Slithery snakes: what to do and believe

A reptile expert talks about ways to stay safe if confronted by a snake.

ABILENE - Texas is home of hundreds of species of snakes, but in Taylor County three species are very prominent. 

Matt Strawn, primary reptile keeper said, "We have the western diamondback which is probably going to be the most common and prolific that we see. You're gonna have the copperhead and then we're also gonna have a very reclusive snake called a western masasaga."

He said these snakes are venomous but generally are not going to harm anyone, unless if they are provoked. 

"They just don't want to be around you," Strawn said.

Strawn also said the myth about rattle snakes adapting by not rattling anymore when threaten is false.  

"Rattlesnakes just don't rattle that often anyway, the rattle is an almost final auditory warning right before the bite," Strawn said.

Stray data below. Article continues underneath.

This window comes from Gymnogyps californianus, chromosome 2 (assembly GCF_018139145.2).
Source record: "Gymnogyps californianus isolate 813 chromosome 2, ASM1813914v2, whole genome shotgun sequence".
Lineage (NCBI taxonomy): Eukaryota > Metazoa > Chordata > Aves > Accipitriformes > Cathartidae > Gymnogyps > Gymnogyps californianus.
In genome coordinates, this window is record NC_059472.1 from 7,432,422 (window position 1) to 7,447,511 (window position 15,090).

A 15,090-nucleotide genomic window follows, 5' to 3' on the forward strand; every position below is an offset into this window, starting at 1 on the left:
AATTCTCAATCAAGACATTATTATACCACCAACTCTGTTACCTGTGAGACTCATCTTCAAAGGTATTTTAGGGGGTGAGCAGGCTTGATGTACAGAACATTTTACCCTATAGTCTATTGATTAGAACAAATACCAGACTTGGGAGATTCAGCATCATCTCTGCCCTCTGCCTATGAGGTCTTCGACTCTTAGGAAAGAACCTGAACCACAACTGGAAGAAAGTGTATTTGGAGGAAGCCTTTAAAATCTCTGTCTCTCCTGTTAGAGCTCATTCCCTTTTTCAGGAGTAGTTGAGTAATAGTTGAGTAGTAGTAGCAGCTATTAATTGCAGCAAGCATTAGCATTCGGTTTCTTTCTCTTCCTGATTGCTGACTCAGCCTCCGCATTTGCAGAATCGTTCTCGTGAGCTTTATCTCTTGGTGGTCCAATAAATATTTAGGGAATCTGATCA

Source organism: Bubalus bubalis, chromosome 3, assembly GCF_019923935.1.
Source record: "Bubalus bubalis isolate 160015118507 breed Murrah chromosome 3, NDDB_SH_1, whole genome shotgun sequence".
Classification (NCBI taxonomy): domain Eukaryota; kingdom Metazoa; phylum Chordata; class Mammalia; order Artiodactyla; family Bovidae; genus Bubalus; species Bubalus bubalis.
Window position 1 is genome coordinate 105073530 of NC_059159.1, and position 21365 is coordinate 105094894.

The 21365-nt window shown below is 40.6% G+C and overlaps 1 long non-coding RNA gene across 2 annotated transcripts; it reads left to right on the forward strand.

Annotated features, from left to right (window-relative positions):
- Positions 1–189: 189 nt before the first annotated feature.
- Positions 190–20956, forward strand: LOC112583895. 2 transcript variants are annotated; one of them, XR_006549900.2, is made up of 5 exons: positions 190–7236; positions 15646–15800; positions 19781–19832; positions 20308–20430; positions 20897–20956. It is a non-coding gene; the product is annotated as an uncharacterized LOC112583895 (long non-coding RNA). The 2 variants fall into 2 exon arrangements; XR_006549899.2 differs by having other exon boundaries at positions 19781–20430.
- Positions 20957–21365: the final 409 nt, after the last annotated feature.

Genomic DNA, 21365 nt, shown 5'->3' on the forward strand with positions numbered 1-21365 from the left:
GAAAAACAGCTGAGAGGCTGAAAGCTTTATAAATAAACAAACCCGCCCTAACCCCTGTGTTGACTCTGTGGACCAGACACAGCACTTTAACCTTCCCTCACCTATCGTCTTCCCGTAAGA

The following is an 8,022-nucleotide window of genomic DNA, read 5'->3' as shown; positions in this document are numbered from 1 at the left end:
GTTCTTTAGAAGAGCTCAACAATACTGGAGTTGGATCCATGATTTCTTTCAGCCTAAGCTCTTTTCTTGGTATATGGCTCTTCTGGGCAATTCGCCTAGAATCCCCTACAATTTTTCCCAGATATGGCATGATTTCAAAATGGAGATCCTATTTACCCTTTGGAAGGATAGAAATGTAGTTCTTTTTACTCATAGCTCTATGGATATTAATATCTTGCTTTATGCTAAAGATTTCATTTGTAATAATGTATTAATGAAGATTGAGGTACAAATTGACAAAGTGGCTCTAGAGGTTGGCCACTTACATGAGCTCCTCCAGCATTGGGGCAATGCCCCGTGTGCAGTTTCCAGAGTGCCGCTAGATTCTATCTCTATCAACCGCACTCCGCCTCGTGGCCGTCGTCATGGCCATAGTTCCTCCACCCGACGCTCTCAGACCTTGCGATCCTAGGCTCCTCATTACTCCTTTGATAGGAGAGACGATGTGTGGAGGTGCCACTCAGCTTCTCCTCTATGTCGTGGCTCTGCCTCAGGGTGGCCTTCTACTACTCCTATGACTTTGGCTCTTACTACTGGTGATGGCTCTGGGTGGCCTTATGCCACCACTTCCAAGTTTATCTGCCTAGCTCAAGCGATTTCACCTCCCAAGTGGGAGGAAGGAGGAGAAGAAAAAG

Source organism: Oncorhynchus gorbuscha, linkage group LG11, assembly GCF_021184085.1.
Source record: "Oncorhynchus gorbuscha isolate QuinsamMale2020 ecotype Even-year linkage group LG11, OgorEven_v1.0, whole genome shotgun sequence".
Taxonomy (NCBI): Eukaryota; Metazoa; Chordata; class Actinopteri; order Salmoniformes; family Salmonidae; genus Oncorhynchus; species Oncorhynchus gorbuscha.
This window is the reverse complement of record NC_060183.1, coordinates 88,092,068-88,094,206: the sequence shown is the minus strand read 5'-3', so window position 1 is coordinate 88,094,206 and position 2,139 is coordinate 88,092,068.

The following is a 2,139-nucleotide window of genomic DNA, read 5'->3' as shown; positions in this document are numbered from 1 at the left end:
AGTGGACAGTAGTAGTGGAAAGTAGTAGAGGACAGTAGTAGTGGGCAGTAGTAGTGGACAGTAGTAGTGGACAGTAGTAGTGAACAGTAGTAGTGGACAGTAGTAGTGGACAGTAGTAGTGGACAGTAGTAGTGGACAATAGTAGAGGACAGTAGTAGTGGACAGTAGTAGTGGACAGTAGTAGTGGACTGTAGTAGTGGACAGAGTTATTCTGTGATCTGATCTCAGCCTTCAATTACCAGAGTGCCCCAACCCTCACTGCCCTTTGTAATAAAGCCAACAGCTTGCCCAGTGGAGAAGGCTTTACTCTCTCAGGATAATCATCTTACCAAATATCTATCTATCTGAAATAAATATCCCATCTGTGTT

Strawn also said baby rattlers are not more dangerous than full grown snakes. 

"A controlled bite form the adult will still be a much greater dose than the babies. So it's a complete myth that the babies are more toxic," Strawn said. 

But if a person finds them self accompanied by one of these snakes, Strawn suggests to stay calm. 

"The best thing to do is not run away, don't make any sudden movements and leave it alone, leave it alone and just calmly walk away," Strawn added, "If you do happen to be bitten by a snake in Texas please just go straight to the hospital."

Strawn did say that people rarely die from snake bites and all hospitals in the area are fully equipped with anti-venom. 

Strawn even stuck up for the slithery creatures saying, "they really aren't bad guys, they are just misunderstood and people should take the time to learn about them instead of being scared."

© 2017 KXVA-TV


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